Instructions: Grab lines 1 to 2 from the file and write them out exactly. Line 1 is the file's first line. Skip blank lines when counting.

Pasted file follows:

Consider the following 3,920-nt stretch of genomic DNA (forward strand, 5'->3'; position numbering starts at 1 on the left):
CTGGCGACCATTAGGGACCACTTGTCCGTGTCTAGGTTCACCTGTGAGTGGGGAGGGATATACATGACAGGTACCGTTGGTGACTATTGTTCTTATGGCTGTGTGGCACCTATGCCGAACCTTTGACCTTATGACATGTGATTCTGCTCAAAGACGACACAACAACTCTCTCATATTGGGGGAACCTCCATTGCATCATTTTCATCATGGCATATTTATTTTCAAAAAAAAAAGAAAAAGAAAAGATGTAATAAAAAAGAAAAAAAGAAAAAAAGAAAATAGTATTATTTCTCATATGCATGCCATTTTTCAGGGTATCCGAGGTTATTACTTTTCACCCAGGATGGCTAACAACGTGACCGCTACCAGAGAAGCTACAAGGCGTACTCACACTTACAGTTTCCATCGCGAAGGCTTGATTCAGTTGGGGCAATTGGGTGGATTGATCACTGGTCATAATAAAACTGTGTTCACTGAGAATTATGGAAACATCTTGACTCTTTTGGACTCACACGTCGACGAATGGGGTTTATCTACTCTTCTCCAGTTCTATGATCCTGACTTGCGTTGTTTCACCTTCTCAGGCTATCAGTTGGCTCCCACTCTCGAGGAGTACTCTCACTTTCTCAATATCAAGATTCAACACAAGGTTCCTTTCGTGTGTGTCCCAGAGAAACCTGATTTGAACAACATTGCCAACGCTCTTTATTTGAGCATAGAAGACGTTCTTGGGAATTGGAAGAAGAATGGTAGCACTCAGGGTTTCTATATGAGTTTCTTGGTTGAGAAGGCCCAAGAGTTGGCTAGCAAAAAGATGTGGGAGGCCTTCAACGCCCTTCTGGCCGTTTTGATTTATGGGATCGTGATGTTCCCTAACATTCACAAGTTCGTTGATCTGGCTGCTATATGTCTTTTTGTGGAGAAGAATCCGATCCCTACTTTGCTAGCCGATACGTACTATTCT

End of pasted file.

Consider the following 3,920-nt stretch of genomic DNA (forward strand, 5'->3'; position numbering starts at 1 on the left):
CTGGCGACCATTAGGGACCACTTGTCCGTGTCTAGGTTCACCTGTGAGTGGGGAGGGATATACATGACAGGTACCGTTGGTGACTATTGTTCTTATGGCTGTGTGGCACCTATGCCGAACCTTTGACCTTATGACATGTGATTCTGCTCAAAGACGACACAACAACTCTCTCATATTGGGGGAACCTCCATTGCATCATTTTCATCATGGCATATTTATTTTCAAAAAAAAAAGAAAAAGAAAAGATGTAATAAAAAAGAAAAAAAGAAAAAAAGAAAATAGTATTATTTCTCATATGCATGCCATTTTTCAGGGTATCCGAGGTTATTACTTTTCACCCAGGATGGCTAACAACGTGACCGCTACCAGAGAAGCTACAAGGCGTACTCACACTTACAGTTTCCATCGCGAAGGCTTGATTCAGTTGGGGCAATTGGGTGGATTGATCACTGGTCATAATAAAACTGTGTTCACTGAGAATTATGGAAACATCTTGACTCTTTTGGACTCACACGTCGACGAATGGGGTTTATCTACTCTTCTCCAGTTCTATGATCCTGACTTGCGTTGTTTCACCTTCTCAGGCTATCAGTTGGCTCCCACTCTCGAGGAGTACTCTCACTTTCTCAATATCAAGATTCAACACAAGGTTCCTTTCGTGTGTGTCCCAGAGAAACCTGATTTGAACAACATTGCCAACGCTCTTTATTTGAGCATAGAAGACGTTCTTGGGAATTGGAAGAAGAATGGTAGCACTCAGGGTTTCTATATGAGTTTCTTGGTTGAGAAGGCCCAAGAGTTGGCTAGCAAAAAGATGTGGGAGGCCTTCAACGCCCTTCTGGCCGTTTTGATTTATGGGATCGTGATGTTCCCTAACATTCACAAGTTCGTTGATCTGGCTGCTATATGTCTTTTTGTGGAGAAGAATCCGATCCCTACTTTGCTAGCCGATACGTACTATTCT